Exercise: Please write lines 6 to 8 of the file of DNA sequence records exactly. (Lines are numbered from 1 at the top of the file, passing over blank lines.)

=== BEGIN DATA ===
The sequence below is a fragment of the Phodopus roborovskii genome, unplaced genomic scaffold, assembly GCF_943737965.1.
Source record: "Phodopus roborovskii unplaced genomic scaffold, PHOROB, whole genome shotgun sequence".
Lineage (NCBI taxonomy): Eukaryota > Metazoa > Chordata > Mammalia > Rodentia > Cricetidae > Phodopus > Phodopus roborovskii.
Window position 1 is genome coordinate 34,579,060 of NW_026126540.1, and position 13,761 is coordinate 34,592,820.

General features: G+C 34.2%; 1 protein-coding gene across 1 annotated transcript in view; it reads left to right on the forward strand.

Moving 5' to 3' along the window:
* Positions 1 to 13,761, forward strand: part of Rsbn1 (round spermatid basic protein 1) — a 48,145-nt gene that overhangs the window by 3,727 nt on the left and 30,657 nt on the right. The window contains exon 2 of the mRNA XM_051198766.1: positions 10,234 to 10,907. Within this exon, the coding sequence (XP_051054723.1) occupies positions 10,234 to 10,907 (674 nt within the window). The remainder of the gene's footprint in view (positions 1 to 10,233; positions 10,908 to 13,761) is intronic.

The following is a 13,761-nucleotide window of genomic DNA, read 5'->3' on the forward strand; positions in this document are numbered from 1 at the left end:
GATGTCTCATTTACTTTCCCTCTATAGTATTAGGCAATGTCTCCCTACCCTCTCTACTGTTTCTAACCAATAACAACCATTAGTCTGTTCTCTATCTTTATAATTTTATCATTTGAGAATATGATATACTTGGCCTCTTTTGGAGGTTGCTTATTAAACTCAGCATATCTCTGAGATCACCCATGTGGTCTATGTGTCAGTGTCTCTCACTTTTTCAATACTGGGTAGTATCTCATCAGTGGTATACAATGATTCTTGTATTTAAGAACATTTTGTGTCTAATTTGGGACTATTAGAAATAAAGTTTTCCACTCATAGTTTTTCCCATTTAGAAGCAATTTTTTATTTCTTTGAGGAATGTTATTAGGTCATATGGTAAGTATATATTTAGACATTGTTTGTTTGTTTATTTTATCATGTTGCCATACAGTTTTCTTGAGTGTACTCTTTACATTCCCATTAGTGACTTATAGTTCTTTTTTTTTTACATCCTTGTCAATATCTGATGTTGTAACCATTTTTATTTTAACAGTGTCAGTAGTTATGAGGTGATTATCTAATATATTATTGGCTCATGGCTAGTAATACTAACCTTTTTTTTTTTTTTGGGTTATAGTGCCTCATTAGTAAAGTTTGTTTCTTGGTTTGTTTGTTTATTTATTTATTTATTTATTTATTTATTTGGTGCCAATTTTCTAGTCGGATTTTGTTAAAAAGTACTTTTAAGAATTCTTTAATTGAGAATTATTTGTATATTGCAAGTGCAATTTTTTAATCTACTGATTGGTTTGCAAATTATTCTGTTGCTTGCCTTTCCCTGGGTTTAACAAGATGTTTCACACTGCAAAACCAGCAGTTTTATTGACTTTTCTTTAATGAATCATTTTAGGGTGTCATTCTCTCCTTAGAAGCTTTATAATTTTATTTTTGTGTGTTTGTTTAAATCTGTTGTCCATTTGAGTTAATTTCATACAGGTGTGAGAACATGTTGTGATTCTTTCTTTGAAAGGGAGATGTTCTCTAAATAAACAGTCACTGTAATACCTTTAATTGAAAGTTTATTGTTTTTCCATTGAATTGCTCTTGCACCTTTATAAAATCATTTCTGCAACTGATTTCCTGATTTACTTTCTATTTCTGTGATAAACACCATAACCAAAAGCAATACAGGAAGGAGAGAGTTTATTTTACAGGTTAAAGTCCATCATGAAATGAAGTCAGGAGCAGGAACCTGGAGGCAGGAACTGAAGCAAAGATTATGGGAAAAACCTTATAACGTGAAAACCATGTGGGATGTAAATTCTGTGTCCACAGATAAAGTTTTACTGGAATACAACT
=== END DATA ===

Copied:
Moving 5' to 3' along the window:
* Positions 1 to 13,761, forward strand: part of Rsbn1 (round spermatid basic protein 1) — a 48,145-nt gene that overhangs the window by 3,727 nt on the left and 30,657 nt on the right. The window contains exon 2 of the mRNA XM_051198766.1: positions 10,234 to 10,907. Within this exon, the coding sequence (XP_051054723.1) occupies positions 10,234 to 10,907 (674 nt within the window). The remainder of the gene's footprint in view (positions 1 to 10,233; positions 10,908 to 13,761) is intronic.

The following is a 13,761-nucleotide window of genomic DNA, read 5'->3' on the forward strand; positions in this document are numbered from 1 at the left end: